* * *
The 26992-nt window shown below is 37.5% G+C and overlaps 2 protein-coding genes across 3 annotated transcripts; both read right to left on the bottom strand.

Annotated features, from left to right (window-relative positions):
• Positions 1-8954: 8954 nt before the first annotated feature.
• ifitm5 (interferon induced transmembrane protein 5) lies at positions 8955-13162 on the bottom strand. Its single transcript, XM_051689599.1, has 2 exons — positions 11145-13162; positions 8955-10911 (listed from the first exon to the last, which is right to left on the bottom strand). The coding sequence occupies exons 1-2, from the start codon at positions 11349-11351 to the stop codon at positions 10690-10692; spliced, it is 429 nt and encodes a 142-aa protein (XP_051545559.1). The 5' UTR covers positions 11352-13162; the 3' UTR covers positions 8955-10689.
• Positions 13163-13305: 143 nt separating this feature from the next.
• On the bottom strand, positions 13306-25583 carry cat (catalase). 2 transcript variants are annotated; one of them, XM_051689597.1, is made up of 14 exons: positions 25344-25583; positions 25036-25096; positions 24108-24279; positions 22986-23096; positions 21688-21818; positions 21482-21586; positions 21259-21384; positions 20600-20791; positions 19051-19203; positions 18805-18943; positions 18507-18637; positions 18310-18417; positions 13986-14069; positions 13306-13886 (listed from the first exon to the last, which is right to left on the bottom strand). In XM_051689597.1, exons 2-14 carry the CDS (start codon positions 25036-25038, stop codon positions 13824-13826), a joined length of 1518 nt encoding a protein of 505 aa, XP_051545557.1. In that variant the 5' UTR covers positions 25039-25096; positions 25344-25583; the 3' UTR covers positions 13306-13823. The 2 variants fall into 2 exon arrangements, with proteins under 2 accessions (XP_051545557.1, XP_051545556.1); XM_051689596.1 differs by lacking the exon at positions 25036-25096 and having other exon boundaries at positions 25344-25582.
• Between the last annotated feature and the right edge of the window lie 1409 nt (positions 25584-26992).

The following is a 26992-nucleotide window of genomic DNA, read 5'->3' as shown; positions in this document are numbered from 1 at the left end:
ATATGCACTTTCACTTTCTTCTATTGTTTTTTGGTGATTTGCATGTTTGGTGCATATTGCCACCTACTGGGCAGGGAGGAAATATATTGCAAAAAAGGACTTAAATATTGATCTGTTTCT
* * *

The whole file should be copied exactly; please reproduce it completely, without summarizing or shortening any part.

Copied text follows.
The 26992-nt window shown below is 37.5% G+C and overlaps 2 protein-coding genes across 3 annotated transcripts; both read right to left on the bottom strand.

Annotated features, from left to right (window-relative positions):
• Positions 1-8954: 8954 nt before the first annotated feature.
• ifitm5 (interferon induced transmembrane protein 5) lies at positions 8955-13162 on the bottom strand. Its single transcript, XM_051689599.1, has 2 exons — positions 11145-13162; positions 8955-10911 (listed from the first exon to the last, which is right to left on the bottom strand). The coding sequence occupies exons 1-2, from the start codon at positions 11349-11351 to the stop codon at positions 10690-10692; spliced, it is 429 nt and encodes a 142-aa protein (XP_051545559.1). The 5' UTR covers positions 11352-13162; the 3' UTR covers positions 8955-10689.
• Positions 13163-13305: 143 nt separating this feature from the next.
• On the bottom strand, positions 13306-25583 carry cat (catalase). 2 transcript variants are annotated; one of them, XM_051689597.1, is made up of 14 exons: positions 25344-25583; positions 25036-25096; positions 24108-24279; positions 22986-23096; positions 21688-21818; positions 21482-21586; positions 21259-21384; positions 20600-20791; positions 19051-19203; positions 18805-18943; positions 18507-18637; positions 18310-18417; positions 13986-14069; positions 13306-13886 (listed from the first exon to the last, which is right to left on the bottom strand). In XM_051689597.1, exons 2-14 carry the CDS (start codon positions 25036-25038, stop codon positions 13824-13826), a joined length of 1518 nt encoding a protein of 505 aa, XP_051545557.1. In that variant the 5' UTR covers positions 25039-25096; positions 25344-25583; the 3' UTR covers positions 13306-13823. The 2 variants fall into 2 exon arrangements, with proteins under 2 accessions (XP_051545557.1, XP_051545556.1); XM_051689596.1 differs by lacking the exon at positions 25036-25096 and having other exon boundaries at positions 25344-25582.
• Between the last annotated feature and the right edge of the window lie 1409 nt (positions 25584-26992).

The following is a 26992-nucleotide window of genomic DNA, read 5'->3' as shown; positions in this document are numbered from 1 at the left end:
ATATGCACTTTCACTTTCTTCTATTGTTTTTTGGTGATTTGCATGTTTGGTGCATATTGCCACCTACTGGGCAGGGAGGAAATATATTGCAAAAAAGGACTTAAATATTGATCTGTTTCT